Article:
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Re: the supracoracoideus system and bird flight
>From: Jeffrey Martz <martz@holly.ColoState.EDU>
> I'd like a little clarification on exactly what sort of depositional
> environemtn the Solnholfen limestone is and how the Archaeopteryx'x
> ended up there. I've kind of had the impression that the Solnholfen
> were a series of offshore islands, and the Archaeopteryx and
> pterosaurs and all the other nifty critters were oreserved in a lagoon
> between the islands and the mainland. Is this even remotely correct?
The Solnhofen itself is the *lagoonal* deposits. It was a more
or less stagnant lagoon, with anoxic bottom waters. It preserved
a great many fossils - mostly of marine animals: fish, ichthyosaurs,
and similar beasts.
There really was no "mainland" - all of Europe was a bunch of islands
at the time. I believe that the lagoon was between an outer coral reef
and a large island.
>From time to time, due to various causes, a land animal would float
out into the lagoon, and get buried along with the marine stuff. These
land animals include such things as Compsognathus, one of the smallest
known dinosaurs. In this regard Archaeopteryx is not all that unusual,
just one more land animal that died and ended up floating in the lagoon.
> I'm asking to try and get a better idea of what the Archaeopteryxs
> were doing there, particularly if they were supposed to be arboreal.
> I've heared two ideas:
> 1) The Archaeopteryxs were living on the islands (or at least visiting
> the islands) and died nearby, in the lagoon.
Note the islands were on the *land* side of the lagoon, not the
seward side. Also, they may have entered the lagoon *after* death,
by floating down stream during the rainy season.
> 2) The Archaes were living inland on the mainland, died and fell in a
> river, and got washed out to the lagoon.
The "mainland" was just a large island.
In all probability both scenarios happened from time to time.
> Also, It seems more likely to me that the Archaeopteryx died very
> near the lagoon, possibly falling right into it when they died or at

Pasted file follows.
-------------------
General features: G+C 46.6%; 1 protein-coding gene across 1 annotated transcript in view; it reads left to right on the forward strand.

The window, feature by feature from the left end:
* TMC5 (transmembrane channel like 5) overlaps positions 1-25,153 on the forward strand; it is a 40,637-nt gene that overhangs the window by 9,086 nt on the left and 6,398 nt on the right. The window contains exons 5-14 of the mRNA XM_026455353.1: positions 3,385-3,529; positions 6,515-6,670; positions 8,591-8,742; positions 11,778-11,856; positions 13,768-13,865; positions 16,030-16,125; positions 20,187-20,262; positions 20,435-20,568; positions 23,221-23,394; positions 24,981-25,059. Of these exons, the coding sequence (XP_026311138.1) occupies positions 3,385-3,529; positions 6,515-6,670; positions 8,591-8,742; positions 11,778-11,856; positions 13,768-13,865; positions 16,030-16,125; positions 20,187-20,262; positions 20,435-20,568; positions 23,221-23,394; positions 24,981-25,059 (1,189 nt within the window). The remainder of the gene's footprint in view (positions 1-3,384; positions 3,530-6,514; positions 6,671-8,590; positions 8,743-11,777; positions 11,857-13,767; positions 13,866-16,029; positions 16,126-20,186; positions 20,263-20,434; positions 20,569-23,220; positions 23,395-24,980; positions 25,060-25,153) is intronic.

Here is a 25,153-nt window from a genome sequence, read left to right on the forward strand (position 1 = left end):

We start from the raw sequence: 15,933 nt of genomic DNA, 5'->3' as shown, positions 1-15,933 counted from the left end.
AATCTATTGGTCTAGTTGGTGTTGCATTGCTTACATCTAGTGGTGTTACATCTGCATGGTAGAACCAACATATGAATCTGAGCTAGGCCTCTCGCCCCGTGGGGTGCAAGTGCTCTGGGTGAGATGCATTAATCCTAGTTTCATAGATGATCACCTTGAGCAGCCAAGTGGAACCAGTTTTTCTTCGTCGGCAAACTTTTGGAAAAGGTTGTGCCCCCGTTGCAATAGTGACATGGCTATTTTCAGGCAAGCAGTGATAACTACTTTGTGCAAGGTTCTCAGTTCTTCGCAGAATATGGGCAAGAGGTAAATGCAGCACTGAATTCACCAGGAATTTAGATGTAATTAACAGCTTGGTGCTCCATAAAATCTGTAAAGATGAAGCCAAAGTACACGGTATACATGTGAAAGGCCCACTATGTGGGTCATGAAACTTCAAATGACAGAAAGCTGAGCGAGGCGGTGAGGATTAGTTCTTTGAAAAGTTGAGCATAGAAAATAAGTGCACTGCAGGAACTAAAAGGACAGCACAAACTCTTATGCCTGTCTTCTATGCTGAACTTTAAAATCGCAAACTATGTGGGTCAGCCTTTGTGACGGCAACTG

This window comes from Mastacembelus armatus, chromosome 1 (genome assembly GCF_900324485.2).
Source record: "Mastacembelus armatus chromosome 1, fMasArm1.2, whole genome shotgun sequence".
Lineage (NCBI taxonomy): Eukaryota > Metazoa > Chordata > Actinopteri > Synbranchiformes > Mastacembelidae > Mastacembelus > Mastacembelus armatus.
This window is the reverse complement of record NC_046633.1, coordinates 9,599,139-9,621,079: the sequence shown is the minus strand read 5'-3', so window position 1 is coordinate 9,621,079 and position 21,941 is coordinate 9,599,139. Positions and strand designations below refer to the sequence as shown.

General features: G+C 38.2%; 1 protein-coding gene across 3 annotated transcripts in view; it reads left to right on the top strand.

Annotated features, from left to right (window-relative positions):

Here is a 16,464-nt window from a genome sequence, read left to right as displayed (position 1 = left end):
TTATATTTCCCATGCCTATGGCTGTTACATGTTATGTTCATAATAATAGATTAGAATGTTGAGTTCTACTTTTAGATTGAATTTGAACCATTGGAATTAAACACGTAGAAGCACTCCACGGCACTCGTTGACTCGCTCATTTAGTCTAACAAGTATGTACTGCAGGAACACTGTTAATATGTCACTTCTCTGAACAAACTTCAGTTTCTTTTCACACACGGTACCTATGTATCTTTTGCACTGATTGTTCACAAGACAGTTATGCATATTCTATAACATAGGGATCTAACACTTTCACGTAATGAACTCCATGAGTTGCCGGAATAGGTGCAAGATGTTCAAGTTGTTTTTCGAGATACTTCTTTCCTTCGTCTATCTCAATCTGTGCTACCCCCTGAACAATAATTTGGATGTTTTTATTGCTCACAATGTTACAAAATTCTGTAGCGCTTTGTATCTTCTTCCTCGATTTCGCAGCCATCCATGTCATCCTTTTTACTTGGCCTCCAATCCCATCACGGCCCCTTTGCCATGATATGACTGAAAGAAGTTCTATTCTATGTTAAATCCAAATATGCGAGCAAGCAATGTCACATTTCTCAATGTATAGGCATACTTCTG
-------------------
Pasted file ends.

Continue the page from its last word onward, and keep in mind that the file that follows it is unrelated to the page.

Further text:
> least dying on the beach and getting washed in, simply for the reason
> that I find it hard to beleive that a little fragile animal like
> Archaeopteryx could get washed a ways down a river and end up often
> (usually?) with minimal disarticulation and feathers relatively
> unrumpled by the time they reached the lagoon.
Actually, before serious decay sets in they would break up very little
while floating. Whole carcasses can be moved quite some ways by river
Also, "inland" need only have been a couple of miles, or perhaps
a few tens of miles. These islands were at most a few hundred
> Also, how common is Archaeopteryx relative to other tetrapod
> species like pterosaurs and Compsognathus at the Solnhofen?
It is more common than Compsognathus (seven versus at two or three
specimens). It is less common than Pterodactylus. But then I think
Pterodactylus (or at least some species of it) may have been the
Mesozoic equivalent of swallows, which I have seen swooping about
above a lake catching insects, and even dipping into the water to
catch water-striders and the like.
> I mean
> counts of individual species, not a percenatge of the total number of
> species. In other words, what does its rarity or commonality say
> about if it was a rare an accidental visitor, or a native of the
It is rare enough compared to Pterodacylus to make it an occasional
relative to P. Even P. is rare compared to the marine fossils,
The peace of God be with you.